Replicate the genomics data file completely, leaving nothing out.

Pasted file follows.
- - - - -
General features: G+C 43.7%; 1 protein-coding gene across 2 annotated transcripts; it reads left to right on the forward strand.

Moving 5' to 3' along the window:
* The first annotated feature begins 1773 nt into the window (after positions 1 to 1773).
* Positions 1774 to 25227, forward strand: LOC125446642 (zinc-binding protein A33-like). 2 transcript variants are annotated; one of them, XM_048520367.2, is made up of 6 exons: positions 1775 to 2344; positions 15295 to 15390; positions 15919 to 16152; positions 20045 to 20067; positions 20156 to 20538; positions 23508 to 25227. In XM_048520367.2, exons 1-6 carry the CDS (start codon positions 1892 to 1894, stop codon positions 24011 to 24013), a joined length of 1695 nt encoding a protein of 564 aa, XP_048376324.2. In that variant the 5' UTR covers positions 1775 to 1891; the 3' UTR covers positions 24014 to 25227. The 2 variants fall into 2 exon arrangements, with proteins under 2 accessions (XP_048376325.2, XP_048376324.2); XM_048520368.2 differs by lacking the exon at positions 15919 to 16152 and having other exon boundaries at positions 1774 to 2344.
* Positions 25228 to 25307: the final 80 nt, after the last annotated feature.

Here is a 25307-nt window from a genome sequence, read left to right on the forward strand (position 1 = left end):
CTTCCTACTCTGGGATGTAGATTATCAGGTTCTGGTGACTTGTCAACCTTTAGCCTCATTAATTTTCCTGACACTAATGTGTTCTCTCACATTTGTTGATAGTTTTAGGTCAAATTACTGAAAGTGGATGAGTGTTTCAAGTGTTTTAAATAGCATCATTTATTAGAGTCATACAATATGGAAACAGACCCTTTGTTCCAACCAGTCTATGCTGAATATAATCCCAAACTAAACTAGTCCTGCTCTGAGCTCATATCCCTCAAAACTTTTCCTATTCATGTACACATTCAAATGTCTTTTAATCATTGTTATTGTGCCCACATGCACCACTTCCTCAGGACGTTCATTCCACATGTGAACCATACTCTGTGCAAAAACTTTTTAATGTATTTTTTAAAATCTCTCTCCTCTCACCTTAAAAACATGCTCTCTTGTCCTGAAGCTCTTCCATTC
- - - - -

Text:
General features: G+C 43.7%; 1 protein-coding gene across 2 annotated transcripts; it reads left to right on the forward strand.

Moving 5' to 3' along the window:
* The first annotated feature begins 1773 nt into the window (after positions 1 to 1773).
* Positions 1774 to 25227, forward strand: LOC125446642 (zinc-binding protein A33-like). 2 transcript variants are annotated; one of them, XM_048520367.2, is made up of 6 exons: positions 1775 to 2344; positions 15295 to 15390; positions 15919 to 16152; positions 20045 to 20067; positions 20156 to 20538; positions 23508 to 25227. In XM_048520367.2, exons 1-6 carry the CDS (start codon positions 1892 to 1894, stop codon positions 24011 to 24013), a joined length of 1695 nt encoding a protein of 564 aa, XP_048376324.2. In that variant the 5' UTR covers positions 1775 to 1891; the 3' UTR covers positions 24014 to 25227. The 2 variants fall into 2 exon arrangements, with proteins under 2 accessions (XP_048376325.2, XP_048376324.2); XM_048520368.2 differs by lacking the exon at positions 15919 to 16152 and having other exon boundaries at positions 1774 to 2344.
* Positions 25228 to 25307: the final 80 nt, after the last annotated feature.

Here is a 25307-nt window from a genome sequence, read left to right on the forward strand (position 1 = left end):
CTTCCTACTCTGGGATGTAGATTATCAGGTTCTGGTGACTTGTCAACCTTTAGCCTCATTAATTTTCCTGACACTAATGTGTTCTCTCACATTTGTTGATAGTTTTAGGTCAAATTACTGAAAGTGGATGAGTGTTTCAAGTGTTTTAAATAGCATCATTTATTAGAGTCATACAATATGGAAACAGACCCTTTGTTCCAACCAGTCTATGCTGAATATAATCCCAAACTAAACTAGTCCTGCTCTGAGCTCATATCCCTCAAAACTTTTCCTATTCATGTACACATTCAAATGTCTTTTAATCATTGTTATTGTGCCCACATGCACCACTTCCTCAGGACGTTCATTCCACATGTGAACCATACTCTGTGCAAAAACTTTTTAATGTATTTTTTAAAATCTCTCTCCTCTCACCTTAAAAACATGCTCTCTTGTCCTGAAGCTCTTCCATTC